About The Jam
The Jam burst from the crucible of British punk with a style that simultaneously defied the movement’s scorched-earth attitude toward the past and pointed a way beyond the genre’s borders. The Woking-based trio of singer/guitarist Paul Weller, bassist Bruce Foxton, and drummer Rick Buckler were schoolmates who’d already been together for years when they released their 1977 debut LP. In the City bore a speedy, sharp-edged sound bringing punk’s anger and energy to the influences of ’60s mod (The Who, Small Faces) and soul, with a natty visual style to match. Weller was still a teen, but his songs were already fusing passion, poetry, and politics in a manner beyond his years. Over their next couple of albums, their sound became more nuanced without losing its power-trio immediacy. By decade’s end, The Jam were standard-bearers for a full-fledged mod-revival movement (The Chords, Secret Affair, et al). In the early ’80s they reached a musical and commercial peak in the UK—they never troubled the top of the charts elsewhere—with the masterfully eclectic Sound Affects (sporting singles like the Beatles-esque “Start!” and the acoustic-guitar-driven social plaint “That’s Entertainment”) and the No. 1 album The Gift, which expanded their sound further to include funk grooves and brass arrangements. In 1982, a restless Weller broke the band up, quickly starting the successful soul-pop group The Style Council and later becoming a respected solo artist. Just after the breakup, The Jam ensured they’d be missed all the more by releasing the non-LP single “The Bitterest Pill (I Ever Had to Swallow),” a string-laden, soul-inflected ballad that proved a perfect elegy for them.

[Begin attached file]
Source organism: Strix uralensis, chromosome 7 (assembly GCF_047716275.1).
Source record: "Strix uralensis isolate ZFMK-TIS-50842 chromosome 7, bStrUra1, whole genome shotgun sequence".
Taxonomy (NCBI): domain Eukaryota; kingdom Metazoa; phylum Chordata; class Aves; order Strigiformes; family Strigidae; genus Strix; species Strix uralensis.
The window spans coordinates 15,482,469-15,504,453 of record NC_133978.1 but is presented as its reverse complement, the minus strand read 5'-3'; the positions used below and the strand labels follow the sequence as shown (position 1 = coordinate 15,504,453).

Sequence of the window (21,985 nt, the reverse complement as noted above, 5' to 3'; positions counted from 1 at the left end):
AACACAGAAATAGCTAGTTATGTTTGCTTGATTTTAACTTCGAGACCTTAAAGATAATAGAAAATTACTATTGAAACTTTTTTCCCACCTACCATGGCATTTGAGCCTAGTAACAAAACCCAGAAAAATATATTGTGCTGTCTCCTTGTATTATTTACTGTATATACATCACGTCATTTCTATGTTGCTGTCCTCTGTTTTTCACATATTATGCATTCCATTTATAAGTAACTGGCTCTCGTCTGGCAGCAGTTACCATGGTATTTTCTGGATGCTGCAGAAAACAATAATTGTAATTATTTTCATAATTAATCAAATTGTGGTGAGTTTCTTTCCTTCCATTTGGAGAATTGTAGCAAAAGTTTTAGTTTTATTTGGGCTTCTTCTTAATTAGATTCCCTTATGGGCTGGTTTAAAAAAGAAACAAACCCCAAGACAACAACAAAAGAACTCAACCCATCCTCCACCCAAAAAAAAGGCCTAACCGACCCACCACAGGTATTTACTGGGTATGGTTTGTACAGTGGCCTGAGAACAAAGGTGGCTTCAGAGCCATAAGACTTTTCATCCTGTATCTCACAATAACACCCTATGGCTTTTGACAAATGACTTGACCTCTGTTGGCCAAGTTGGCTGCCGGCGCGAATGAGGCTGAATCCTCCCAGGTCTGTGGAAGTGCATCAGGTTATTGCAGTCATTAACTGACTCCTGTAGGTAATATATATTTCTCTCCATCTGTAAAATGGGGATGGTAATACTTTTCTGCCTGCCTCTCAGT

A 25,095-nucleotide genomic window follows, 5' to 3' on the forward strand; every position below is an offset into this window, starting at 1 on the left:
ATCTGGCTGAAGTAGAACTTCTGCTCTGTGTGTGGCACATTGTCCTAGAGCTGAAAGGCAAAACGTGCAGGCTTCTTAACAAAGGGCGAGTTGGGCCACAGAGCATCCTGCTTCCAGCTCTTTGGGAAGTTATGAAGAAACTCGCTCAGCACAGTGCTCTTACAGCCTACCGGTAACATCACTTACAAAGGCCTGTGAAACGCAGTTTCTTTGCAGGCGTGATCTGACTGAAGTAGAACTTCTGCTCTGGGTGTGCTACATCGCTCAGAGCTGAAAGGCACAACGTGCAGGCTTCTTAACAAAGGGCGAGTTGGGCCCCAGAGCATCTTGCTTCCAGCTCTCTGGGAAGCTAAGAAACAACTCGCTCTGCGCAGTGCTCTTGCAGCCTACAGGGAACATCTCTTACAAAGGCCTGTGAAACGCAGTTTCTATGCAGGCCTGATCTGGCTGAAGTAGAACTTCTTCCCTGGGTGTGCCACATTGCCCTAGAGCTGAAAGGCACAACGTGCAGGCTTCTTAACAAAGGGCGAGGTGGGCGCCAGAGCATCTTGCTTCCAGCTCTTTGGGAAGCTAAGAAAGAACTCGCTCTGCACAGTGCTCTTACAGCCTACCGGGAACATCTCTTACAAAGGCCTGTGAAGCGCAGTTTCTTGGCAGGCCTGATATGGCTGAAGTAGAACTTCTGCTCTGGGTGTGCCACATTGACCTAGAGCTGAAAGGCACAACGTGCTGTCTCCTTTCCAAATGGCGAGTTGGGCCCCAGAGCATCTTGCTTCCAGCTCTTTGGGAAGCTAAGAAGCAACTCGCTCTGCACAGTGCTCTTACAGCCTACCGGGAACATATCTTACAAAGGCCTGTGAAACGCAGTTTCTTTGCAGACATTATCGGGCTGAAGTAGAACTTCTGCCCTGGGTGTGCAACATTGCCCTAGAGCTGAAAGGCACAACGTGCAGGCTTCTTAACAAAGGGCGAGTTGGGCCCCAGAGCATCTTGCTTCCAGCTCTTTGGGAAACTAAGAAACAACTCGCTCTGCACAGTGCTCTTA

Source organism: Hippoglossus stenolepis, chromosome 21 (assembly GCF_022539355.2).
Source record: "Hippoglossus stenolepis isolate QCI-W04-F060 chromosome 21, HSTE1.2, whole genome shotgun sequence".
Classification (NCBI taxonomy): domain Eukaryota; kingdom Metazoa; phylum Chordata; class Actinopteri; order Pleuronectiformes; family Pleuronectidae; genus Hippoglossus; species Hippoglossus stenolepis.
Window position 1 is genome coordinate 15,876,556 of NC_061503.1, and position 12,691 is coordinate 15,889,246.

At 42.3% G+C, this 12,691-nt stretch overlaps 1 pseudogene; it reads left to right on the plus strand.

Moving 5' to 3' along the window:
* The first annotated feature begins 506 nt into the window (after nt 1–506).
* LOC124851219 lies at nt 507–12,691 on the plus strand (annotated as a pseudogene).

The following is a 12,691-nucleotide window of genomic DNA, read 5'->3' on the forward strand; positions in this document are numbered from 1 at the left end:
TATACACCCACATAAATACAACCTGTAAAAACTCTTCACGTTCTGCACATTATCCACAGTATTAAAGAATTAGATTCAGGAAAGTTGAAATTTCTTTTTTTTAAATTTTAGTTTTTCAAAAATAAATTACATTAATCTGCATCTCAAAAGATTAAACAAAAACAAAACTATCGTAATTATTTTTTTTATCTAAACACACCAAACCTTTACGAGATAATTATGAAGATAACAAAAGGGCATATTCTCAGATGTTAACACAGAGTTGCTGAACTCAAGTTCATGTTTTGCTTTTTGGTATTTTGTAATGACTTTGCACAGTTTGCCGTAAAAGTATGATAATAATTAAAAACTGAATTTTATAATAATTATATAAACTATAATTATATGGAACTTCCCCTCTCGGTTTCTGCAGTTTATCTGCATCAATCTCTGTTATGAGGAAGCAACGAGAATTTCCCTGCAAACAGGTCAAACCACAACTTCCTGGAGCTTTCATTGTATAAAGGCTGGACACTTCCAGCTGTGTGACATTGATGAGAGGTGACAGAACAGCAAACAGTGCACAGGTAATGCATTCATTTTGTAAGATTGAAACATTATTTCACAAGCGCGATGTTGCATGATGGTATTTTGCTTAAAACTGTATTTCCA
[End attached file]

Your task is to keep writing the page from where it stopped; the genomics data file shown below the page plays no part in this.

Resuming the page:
ORIGINWoking, Surrey, England